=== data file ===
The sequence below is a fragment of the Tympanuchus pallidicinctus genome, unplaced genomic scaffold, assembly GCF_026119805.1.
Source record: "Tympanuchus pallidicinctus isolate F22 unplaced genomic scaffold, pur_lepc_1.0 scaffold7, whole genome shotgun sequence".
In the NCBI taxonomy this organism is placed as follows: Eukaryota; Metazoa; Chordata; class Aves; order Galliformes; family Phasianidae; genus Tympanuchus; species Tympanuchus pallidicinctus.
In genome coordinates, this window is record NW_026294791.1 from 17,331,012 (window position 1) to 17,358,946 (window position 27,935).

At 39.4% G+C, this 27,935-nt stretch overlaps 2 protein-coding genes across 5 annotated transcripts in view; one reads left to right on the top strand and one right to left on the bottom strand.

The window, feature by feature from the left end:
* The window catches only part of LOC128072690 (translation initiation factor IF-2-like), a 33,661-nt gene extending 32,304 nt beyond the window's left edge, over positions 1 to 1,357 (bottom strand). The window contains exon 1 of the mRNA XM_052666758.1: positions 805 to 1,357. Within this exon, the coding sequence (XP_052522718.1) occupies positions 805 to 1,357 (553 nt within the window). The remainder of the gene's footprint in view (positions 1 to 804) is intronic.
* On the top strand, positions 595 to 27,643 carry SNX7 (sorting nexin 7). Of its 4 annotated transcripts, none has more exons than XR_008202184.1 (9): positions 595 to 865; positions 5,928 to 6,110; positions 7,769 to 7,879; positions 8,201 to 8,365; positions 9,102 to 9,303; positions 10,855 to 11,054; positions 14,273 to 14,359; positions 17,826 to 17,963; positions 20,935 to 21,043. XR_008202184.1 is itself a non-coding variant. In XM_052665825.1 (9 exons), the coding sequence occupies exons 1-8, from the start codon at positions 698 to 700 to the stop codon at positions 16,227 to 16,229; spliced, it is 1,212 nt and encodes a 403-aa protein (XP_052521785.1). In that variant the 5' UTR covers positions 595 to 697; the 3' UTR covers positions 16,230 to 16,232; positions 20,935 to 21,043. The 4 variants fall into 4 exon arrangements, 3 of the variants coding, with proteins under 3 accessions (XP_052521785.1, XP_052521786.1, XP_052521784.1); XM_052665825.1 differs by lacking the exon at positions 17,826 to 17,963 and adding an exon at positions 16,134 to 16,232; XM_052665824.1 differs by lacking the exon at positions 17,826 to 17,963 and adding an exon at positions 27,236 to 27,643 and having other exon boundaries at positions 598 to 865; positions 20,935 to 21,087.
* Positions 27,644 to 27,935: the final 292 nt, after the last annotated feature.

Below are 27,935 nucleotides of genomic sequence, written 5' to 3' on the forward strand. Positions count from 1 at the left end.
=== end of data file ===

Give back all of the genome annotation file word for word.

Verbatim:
The sequence below is a fragment of the Tympanuchus pallidicinctus genome, unplaced genomic scaffold, assembly GCF_026119805.1.
Source record: "Tympanuchus pallidicinctus isolate F22 unplaced genomic scaffold, pur_lepc_1.0 scaffold7, whole genome shotgun sequence".
In the NCBI taxonomy this organism is placed as follows: Eukaryota; Metazoa; Chordata; class Aves; order Galliformes; family Phasianidae; genus Tympanuchus; species Tympanuchus pallidicinctus.
In genome coordinates, this window is record NW_026294791.1 from 17,331,012 (window position 1) to 17,358,946 (window position 27,935).

At 39.4% G+C, this 27,935-nt stretch overlaps 2 protein-coding genes across 5 annotated transcripts in view; one reads left to right on the top strand and one right to left on the bottom strand.

The window, feature by feature from the left end:
* The window catches only part of LOC128072690 (translation initiation factor IF-2-like), a 33,661-nt gene extending 32,304 nt beyond the window's left edge, over positions 1 to 1,357 (bottom strand). The window contains exon 1 of the mRNA XM_052666758.1: positions 805 to 1,357. Within this exon, the coding sequence (XP_052522718.1) occupies positions 805 to 1,357 (553 nt within the window). The remainder of the gene's footprint in view (positions 1 to 804) is intronic.
* On the top strand, positions 595 to 27,643 carry SNX7 (sorting nexin 7). Of its 4 annotated transcripts, none has more exons than XR_008202184.1 (9): positions 595 to 865; positions 5,928 to 6,110; positions 7,769 to 7,879; positions 8,201 to 8,365; positions 9,102 to 9,303; positions 10,855 to 11,054; positions 14,273 to 14,359; positions 17,826 to 17,963; positions 20,935 to 21,043. XR_008202184.1 is itself a non-coding variant. In XM_052665825.1 (9 exons), the coding sequence occupies exons 1-8, from the start codon at positions 698 to 700 to the stop codon at positions 16,227 to 16,229; spliced, it is 1,212 nt and encodes a 403-aa protein (XP_052521785.1). In that variant the 5' UTR covers positions 595 to 697; the 3' UTR covers positions 16,230 to 16,232; positions 20,935 to 21,043. The 4 variants fall into 4 exon arrangements, 3 of the variants coding, with proteins under 3 accessions (XP_052521785.1, XP_052521786.1, XP_052521784.1); XM_052665825.1 differs by lacking the exon at positions 17,826 to 17,963 and adding an exon at positions 16,134 to 16,232; XM_052665824.1 differs by lacking the exon at positions 17,826 to 17,963 and adding an exon at positions 27,236 to 27,643 and having other exon boundaries at positions 598 to 865; positions 20,935 to 21,087.
* Positions 27,644 to 27,935: the final 292 nt, after the last annotated feature.

Below are 27,935 nucleotides of genomic sequence, written 5' to 3' on the forward strand. Positions count from 1 at the left end.